Changes between Version 19 and Version 20 of ViewPatterns


Ignore:
Timestamp:
Jan 25, 2007 12:19:32 PM (7 years ago)
Author:
guest
Comment:

abstract data type examples

Legend:

Unmodified
Added
Removed
Modified
  • ViewPatterns

    v19 v20  
    411411 
    412412--------------------------- 
    413 == More examples == 
    414  
    415 === Erlang-style parsing === 
    416  
    417 The expression to the left of the `->` can mention variables bound in earlier patterns. 
    418 For example, Sagonas et al describe an extension to Erlang that supports pattern-matching on bit-strings ([http://user.it.uu.se/~kostis/Papers/index.html#Conference "Application, implementation and performance evaluation of bit-stream programming in Erlang", PADL'07]).  Suppose we had a parsing function thus: 
    419 {{{ 
    420   bits :: Int -> ByteString -> Maybe2 Word ByteString 
    421   -- (bits n bs) parses n bits from the front of bs, returning 
    422   -- the n-bit Word, and the remainder of bs 
    423 }}} 
    424 Then we could write patterns like this: 
    425 {{{ 
    426   parsePacket :: ByteString -> ... 
    427   parsePacket (bits 3 -> n (bits n -> val bs)) = ... 
    428 }}} 
    429 This parses 3 bits to get the value of `n`, and then parses `n` bits to get 
    430 the value of `val`.   
    431  
    432 === Sets as lists === 
    433  
    434 Here is a module implementing sets as lists: 
     413== Use cases and examples == 
     414 
     415Whether views are really worth it can only be decide on the base of examples. Some are situations where you programmed and thought "I wish I had a view for that". Some are those snippets of code that unexpectedly use views to good effect. 
     416 
     417=== Sequences === 
     418 
     419Lists, queues, ByteStrings and 2-3-finger trees are all implementations of sequences, but only ordinary lists can be deconstructed using pattern matching. The need for list patterns on arbitrary sequence data structures is desperate. As if to ease the pain, Data.Sequence even defines the views from the left and from the right 
     420{{{ 
     421   data ViewL a 
     422   = EmptyL 
     423   | (:<) a (Seq a) 
     424 
     425   viewl :: Seq a -> ViewL a 
     426 
     427   data ViewR a 
     428   = EmptyR 
     429   | (:>) (Seq a) a 
     430 
     431   viewr :: Seq a -> ViewR a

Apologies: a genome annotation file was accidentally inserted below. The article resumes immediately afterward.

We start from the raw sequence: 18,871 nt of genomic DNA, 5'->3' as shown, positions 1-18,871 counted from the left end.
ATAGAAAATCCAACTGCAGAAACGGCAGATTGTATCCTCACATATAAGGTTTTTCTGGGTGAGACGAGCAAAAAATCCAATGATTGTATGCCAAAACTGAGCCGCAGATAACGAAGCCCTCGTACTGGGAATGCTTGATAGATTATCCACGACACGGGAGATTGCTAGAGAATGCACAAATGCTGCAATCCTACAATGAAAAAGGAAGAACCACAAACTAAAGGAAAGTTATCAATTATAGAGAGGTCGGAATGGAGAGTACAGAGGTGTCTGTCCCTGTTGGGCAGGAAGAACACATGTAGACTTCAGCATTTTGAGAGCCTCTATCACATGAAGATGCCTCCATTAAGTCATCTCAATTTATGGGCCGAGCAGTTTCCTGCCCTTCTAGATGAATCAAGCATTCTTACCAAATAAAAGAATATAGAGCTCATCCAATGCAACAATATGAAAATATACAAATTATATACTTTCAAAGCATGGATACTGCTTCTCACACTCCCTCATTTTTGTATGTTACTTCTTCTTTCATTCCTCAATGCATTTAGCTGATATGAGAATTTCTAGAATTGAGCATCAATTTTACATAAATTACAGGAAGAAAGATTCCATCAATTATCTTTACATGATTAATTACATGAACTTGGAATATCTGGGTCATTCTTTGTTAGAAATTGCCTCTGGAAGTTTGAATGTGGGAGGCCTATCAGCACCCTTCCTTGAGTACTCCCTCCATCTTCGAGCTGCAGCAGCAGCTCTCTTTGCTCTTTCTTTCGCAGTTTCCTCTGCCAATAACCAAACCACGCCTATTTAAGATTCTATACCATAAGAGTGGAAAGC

432}}} 
     433 
     434Thus, the presence of views has a direct impact on existing Haskell libraries. Arguably, a view proposal that wants to be effective for abstract data types likely has to have the transparent ordinary patterns feature. 
     435 
     436The observations from [http://citeseer.ist.psu.edu/356396.html Okasaki: Breadth-First Numbering - Lessons ... ] suggest that not having abstract pattern matching (for sequences) can indeed have great impact on the abstractions functional programmers can think of. 
     437 
     438=== Designing data structures === 
     439 
     440The abstractional power views offer can also be put to good use when designing data structures, as the following papers show 
     441 
     442  * [http://www.informatik.uni-bonn.de/~ralf/publications/SearchTree.ps.gz R.Hinze: A fresh look on binary search trees]. 
     443  * [http://www.informatik.uni-bonn.de/~ralf/publications/ICFP01.pdf R.Hinze:  A Simple Implementation Technique for Priority Search Queues] 
     444 
     445=== Sets and Inductive Graphs === 
     446 
     447Having the value input feature, even set like data structures come in reach for pattern matching. In fact, the key idea of [http://web.engr.oregonstate.edu/~erwig/papers/InductiveGraphs_JFP01.ps.gz M.Erwig: Inductive Graphs and Functional Graph Algorithms] is to introduce a suitable view of graphs. This way, graphs can be liberated from their notoriously imperative touch. 
     448 
     449Here is a small module that allows to decompose sets with repsect to a given element, deleting it hereby. 
    435450{{{ 
    436451module Set( Set, empty, insert, delete, has) where 
     
    450465  insert x (S xs)         = S (x:xs) 
    451466}}} 
    452 Notice that in the left-hand side `delete x (has x -> s)`, the first `x` is a binding occurrence, 
    453 but the second is merely an argument to `has` and is a bound occurrence. 
     467Notice that in the left-hand side `delete x (has x -> s)`, the first `x` is a binding occurrence, but the second is merely an argument to `has` and is a bound occurrence. 
     468 
     469=== Erlang-style parsing === 
     470 
     471The expression to the left of the `->` can mention variables bound in earlier patterns. 
     472For example, Sagonas et al describe an extension to Erlang that supports pattern-matching on bit-strings ([http://user.it.uu.se/~kostis/Papers/index.html#Conference "Application, implementation and performance evaluation of bit-stream programming in Erlang", PADL'07]).  Suppose we had a parsing function thus: 
     473{{{ 
     474  bits :: Int -> ByteString -> Maybe2 Word ByteString 
     475  -- (bits n bs) parses n bits from the front of bs, returning 
     476  -- the n-bit Word, and the remainder of bs 
     477}}} 
     478Then we could write patterns like this: 
     479{{{ 
     480  parsePacket :: ByteString -> ... 
     481  parsePacket (bits 3 -> n (bits n -> val bs)) = ... 
     482}}} 
     483This parses 3 bits to get the value of `n`, and then parses `n` bits to get 
     484the value of `val`.   
    454485 
    455486=== N+k patterns ===